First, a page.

At the Polling Station in Kibera
The voters queuing outside the Olympic Primary School in Nairobi’s Kibera slum on 27 December were sure of two things. First, that if a free and fair election were held, Raila Odinga and his Orange Democratic Movement (ODM) had sufficient support to win Kenya’s presidential and parliamentary elections. Second, that the polls would be fixed in order to ensure a second term of office for President Mwai Kibaki of the Party of National Unity (PNU). On both counts, the crowd was right.
The polling station in Kibera – an opposition stronghold – was typical of many in this election. Queues began forming at 3 a.m., stretching back over a kilometre by the time the polling station opened at dawn. Similar queues across the country demonstrated the determination of the people to have their voices heard. The patience of those queuing in Kibera was gravely tested, however. The ballot boxes arrived late, leading to fears that those still in line when the polls closed at 5 p.m. would not be able to vote, and parts of the alphabet were entirely missing from the electoral register – mostly those letters that begin common Luo surnames. This contributed to a general sense of mismanagement and showed the frailty of the Electoral Commission of Kenya. Although voting was conducted peacefully, there was a foretaste of what would later transpire. Roadblocks manned by local civilians were put up on the one road into Kibera. All incoming cars were searched for stuffed ballot boxes or any sign that non-resident voters were being bussed in to boost support for the government. A commitment to the democratic process does not in Kenya preclude the use of violence.
Kenyans were simultaneously voting for local authority representatives, MPs and in the presidential ballot. In a state governed by a constitution that gives enormous powers to the president, it was the last poll that monopolised attention. Although nine candidates were listed on the ballot papers, only three mounted credible nationwide campaigns. Kibaki, Odinga and Kalonzo Musyoka had been allies in the National Rainbow Coalition, which had defeated the hated Kenya African National Union (KANU) in the 2002 elections. The opposition to the authoritarian rule of Daniel arap Moi had divided along factional lines in 1992 and 1997: in 2002 the various leaders opposed to the continuation of KANU’s rule under Moi’s anointed successor, Uhuru Kenyatta, successfully united behind Kibaki.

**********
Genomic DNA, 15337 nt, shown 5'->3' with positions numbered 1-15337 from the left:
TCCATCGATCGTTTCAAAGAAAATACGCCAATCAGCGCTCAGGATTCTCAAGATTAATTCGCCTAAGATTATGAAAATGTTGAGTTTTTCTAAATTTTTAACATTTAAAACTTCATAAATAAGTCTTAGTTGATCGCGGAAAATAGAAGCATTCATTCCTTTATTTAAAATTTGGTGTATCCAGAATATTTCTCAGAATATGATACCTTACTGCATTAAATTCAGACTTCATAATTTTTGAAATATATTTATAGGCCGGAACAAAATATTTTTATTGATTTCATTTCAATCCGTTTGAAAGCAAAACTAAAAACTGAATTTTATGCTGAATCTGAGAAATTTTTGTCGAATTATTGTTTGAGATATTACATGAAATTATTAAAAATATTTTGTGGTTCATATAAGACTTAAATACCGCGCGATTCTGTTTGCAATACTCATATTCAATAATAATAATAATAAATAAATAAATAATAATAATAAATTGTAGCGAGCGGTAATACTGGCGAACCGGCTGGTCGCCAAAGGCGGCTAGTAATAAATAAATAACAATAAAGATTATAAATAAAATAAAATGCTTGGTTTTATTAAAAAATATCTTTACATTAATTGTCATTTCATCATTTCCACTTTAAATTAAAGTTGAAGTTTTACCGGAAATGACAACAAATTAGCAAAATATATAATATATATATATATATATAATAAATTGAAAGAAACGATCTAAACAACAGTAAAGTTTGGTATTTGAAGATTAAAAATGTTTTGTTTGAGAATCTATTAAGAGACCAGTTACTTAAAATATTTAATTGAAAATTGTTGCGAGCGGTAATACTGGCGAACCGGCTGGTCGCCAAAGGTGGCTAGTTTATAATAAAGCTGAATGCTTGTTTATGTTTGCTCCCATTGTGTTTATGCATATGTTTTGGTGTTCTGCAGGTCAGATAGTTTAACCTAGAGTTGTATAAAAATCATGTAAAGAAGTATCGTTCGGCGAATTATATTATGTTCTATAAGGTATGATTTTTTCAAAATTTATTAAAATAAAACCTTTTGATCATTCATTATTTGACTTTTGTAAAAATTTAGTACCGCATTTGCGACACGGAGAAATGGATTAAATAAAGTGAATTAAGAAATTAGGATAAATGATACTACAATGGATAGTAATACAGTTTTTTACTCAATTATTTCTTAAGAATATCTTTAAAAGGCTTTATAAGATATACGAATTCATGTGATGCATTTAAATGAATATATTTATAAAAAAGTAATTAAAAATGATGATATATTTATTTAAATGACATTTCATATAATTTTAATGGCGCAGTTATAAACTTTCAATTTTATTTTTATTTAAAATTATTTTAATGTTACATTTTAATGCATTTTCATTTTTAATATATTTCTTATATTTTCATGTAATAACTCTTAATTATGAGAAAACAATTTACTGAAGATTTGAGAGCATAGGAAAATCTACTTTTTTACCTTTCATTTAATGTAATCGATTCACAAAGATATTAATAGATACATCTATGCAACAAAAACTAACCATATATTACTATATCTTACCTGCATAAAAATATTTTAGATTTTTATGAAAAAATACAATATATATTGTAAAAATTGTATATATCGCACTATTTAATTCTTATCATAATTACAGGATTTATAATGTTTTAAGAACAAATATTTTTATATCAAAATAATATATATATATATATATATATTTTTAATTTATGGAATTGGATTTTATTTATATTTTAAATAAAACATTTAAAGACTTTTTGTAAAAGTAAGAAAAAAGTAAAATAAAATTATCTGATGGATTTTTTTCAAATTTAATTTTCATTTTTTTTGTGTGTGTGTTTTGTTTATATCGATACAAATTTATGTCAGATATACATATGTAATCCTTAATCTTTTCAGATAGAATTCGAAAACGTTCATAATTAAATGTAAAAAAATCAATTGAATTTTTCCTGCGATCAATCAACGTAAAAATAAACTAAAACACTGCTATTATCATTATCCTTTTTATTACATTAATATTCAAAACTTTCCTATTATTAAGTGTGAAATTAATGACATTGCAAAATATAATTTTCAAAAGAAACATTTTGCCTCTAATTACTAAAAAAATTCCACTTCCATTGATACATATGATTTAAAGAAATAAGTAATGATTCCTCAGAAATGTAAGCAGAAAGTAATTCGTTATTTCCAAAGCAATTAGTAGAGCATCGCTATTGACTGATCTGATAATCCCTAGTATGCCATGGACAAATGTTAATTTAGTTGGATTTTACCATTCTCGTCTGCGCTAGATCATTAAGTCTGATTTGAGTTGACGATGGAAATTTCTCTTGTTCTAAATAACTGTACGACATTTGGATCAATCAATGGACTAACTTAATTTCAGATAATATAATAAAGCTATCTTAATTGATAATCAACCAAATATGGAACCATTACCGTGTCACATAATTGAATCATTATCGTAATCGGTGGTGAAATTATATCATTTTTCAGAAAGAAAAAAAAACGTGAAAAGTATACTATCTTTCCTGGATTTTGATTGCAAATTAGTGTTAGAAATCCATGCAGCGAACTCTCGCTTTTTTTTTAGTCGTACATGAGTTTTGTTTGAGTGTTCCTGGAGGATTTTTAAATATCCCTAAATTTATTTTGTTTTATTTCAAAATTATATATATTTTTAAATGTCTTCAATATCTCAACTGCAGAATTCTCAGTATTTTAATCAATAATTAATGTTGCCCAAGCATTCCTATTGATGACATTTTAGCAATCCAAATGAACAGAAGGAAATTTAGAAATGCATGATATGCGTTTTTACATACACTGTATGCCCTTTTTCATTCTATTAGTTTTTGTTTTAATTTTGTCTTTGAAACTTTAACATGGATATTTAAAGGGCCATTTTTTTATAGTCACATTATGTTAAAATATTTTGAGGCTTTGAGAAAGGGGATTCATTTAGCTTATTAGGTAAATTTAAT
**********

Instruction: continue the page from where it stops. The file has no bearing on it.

Once in power, Kibaki’s clique reneged on promises of ministerial appointments for other members of the coalition. They sabotaged constitutional reforms that would have weakened the powers of the presidency and a watered-down draft constitution that left the influence of central government intact was eventually the subject of a referendum in 2005. The symbol on the ballot for the ‘No’ vote – championed by Odinga, Musyoka and other leaders – was an orange. Having won the referendum, the opposition took the orange as its label. Since then, the grouping has split into two factions – Odinga’s ODM and Musyoka’s ODM-Kenya. In order to shore up parliamentary support after the referendum, Kibaki made an alliance with KANU and its unpopular but wealthy former leaders.
With ODM fielding the largest number of candidates in the December elections and able to impose a degree of discipline on its candidates, there was little surprise among commentators and pollsters when it won the most parliamentary seats. In contrast to Odinga, Kibaki was unable to bring the disparate factions backing him under the umbrella of a single party, and in campaign rallies frequently had to try to calm supporters of rival groups who clashed during his speeches.
Each main candidate sought to discredit the other in expensive media campaigns, which by mid-December were estimated to have cost $20 million. Kibaki’s re-election effort alone topped $10 million. Who paid for these campaigns is an important question. Odinga in particular raised funds from the Kenyan diaspora in South Africa, Britain and North America, but the candidates’ campaign costs nevertheless ran far in excess of their apparent means. Many of the corruption scandals that engulfed Kibaki after 2002 have subsequently been linked to campaign funding during that election.